Print artist Earl Newman’s renown doesn’t dim his welcoming kindness. Our adios was exchanged as I drove from his Oregon country place. With his good wishes my autumn journey continued to what was next: painting study with Sarkis Antikajian in Lane County. During this workshop another student mentioned Newman. Awhile ago at the Corvallis Art Center he’d spoken with Earl’s about his tree landscape paintings.
Country Life Since 2009, I’d sometimes studied with artist Sarkis Antikajian. In September it was outside at his rural home. Cold mornings, gracious afternoon lunch breaks followed by paint exercises in still life, landscape, and figure filled the three days. Some lessons to live by were taken away:
– build stamina to paint continuously in less than ideal weather
(on the third cold morning Sarkis finally donned a sweatshirt)
– develop ease and keep loose by painting loosely and loving color
– paintings are not precious objects but evidence of necessary experience,
a way of being amidst a bounty of colorful work housed in his studio
Weaving West On my meandering drive through the Oregon Coast Range to Newport, Levon Helm’s Dirt Farmer played nonstop. Autumn woods surrounded Highway 20. Last in Newport 19 years ago while on a nearby Beverly Beach camping trip, two places called me now.
First was the October retrospective show, All That Jazz, at the Visual Arts Center celebrating Earl Newman’s 50 years of creating Monterey Jazz Festival posters (also in the Smithsonian). The scope of his work reminded me of the mark his distinctive prints have left on our era and place.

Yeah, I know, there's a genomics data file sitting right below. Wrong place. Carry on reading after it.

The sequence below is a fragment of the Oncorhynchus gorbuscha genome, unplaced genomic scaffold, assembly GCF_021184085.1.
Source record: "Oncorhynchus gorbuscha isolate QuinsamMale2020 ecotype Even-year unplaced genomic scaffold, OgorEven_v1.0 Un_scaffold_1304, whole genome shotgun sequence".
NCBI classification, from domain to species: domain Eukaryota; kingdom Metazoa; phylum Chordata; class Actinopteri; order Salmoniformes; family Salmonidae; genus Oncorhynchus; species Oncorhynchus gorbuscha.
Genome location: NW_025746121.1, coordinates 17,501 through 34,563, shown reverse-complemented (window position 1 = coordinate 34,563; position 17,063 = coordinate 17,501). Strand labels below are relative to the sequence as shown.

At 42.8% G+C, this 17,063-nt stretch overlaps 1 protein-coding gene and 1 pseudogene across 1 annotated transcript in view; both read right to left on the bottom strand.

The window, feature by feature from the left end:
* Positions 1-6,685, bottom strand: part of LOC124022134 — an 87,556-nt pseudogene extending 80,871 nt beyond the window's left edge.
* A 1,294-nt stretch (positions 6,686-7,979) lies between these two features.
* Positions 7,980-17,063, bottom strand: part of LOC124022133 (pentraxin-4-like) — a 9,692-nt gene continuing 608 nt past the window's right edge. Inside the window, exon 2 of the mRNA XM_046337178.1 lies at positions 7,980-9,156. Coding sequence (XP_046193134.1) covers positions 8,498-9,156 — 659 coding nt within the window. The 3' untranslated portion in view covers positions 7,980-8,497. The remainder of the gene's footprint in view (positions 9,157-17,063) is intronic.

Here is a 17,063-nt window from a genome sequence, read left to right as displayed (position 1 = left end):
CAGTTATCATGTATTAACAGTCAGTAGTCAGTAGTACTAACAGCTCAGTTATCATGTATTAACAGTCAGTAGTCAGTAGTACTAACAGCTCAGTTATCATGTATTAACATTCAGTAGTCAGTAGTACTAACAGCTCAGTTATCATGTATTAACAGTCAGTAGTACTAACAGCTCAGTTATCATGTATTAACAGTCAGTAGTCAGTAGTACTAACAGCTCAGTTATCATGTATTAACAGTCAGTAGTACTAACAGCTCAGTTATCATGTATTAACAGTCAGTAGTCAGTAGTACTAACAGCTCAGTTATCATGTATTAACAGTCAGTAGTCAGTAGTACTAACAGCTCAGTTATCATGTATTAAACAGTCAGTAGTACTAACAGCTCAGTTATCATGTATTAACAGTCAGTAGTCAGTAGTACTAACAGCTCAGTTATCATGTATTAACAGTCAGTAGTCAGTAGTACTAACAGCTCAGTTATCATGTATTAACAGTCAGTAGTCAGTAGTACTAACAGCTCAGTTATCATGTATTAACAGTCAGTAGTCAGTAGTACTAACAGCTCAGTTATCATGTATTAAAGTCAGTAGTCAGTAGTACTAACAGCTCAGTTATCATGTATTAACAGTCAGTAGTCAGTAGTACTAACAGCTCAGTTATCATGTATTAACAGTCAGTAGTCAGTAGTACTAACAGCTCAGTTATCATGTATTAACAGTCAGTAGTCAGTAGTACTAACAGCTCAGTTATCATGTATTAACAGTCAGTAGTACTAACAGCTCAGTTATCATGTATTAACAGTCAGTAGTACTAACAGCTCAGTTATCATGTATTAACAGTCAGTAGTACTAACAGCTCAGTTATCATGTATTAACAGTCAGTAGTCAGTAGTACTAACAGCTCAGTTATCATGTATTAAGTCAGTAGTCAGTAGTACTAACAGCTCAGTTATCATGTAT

During the evening I recalled being in other spaces with native son Rick Bartow. First it was in the last 1980s at the bygone Jamison Gallery in Portland. This year’s UO Art Museum opening reception for Bartow’s retrospective exhibit, Things You Know But Cannot Explain, was another memorable time. Now on this trip, it was at Newport’s Cafe Mundo, a community spot where I’d not been and where Rick Bartow and the Backseat Drivers are the house band. Catching a couple sets of rich lyrics, fine voices, and great music from Bartow playing with Barbara Turrill was pure contentment. The meaning of community was realized, alive and in action all along my trip.